Now please don’t ask why. But there are games, lesson plans, teacher and parent places. Did I mention it is fun. There is info on the esteemed author as well as his beloved characters.  My favorite animation is the Seuss clock that moves while the page is downloading.

Click here if you would like a ticket to the magical Seussville.

Here are some other Dr Seuss Links   Dr Seuss Memorial Sculpture NEA Read Across America

Wednesday, February 2, 2011

The Paper Monster is Lurking Behind that Stack of Books

You can always tell how stressed I am by looking at my desk.  Does it looks like an avalanche in the making, ready to bury the unsuspecting passerby?  Then you know I am a little stressed.  Though to be fair I may just be going through a creative streak.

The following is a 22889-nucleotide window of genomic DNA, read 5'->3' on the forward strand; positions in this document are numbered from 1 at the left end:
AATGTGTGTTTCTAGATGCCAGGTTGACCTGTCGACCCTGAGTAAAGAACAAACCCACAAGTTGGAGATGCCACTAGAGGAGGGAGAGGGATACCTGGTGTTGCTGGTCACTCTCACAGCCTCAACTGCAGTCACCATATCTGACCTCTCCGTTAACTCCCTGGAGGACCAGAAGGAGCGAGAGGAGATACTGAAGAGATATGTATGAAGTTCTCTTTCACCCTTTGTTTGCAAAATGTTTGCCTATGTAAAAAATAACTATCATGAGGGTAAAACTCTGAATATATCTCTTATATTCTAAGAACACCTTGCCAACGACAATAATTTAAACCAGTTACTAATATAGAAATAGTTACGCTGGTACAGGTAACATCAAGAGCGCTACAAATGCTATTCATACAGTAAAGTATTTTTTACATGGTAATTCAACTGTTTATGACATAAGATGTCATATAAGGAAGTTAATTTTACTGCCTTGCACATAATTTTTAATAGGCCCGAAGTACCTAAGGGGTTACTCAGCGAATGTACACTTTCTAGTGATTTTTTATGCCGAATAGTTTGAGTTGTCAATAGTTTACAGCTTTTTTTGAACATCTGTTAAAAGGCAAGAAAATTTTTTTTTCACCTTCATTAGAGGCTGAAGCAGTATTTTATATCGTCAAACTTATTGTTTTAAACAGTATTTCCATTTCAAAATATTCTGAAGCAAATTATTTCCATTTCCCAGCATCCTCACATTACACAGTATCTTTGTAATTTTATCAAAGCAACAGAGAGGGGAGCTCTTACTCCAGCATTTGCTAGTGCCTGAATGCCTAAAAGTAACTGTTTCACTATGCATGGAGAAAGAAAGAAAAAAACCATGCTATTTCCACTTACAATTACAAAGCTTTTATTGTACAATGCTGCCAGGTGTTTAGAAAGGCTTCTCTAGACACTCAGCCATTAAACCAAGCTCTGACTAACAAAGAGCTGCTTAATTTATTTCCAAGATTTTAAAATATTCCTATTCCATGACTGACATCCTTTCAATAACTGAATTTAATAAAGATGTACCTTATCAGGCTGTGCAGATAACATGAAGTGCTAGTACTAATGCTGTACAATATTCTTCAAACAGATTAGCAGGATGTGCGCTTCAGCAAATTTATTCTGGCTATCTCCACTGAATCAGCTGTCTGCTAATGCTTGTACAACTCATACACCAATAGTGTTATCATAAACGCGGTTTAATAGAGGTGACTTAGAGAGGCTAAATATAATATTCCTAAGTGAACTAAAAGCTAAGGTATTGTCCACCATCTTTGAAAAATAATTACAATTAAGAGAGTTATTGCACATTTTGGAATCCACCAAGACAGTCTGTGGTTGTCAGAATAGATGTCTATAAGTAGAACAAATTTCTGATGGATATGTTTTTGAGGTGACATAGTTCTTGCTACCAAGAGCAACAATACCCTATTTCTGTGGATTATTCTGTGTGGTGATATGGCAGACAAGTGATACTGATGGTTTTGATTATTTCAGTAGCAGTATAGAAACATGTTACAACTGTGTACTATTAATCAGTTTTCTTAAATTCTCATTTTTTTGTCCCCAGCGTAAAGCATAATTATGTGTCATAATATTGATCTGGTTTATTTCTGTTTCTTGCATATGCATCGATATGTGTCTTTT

I know it is bad when my students offer to clean my desk off.  When I am working on a new unit, I can tune out all distractions. The papers multiply, the book stacks grow taller, until either I come up for breath or my principal threatens to take my laptop away.

You see this is the first laptop I have had for school.  It arrived the last of October and she told me she wouldn’t give it to me until I had my desk cleared off.  It took me a week to dig out from under the piles of paper.  I feel good that I managed to control the chaos until now.  Three months people could see that there was a desk.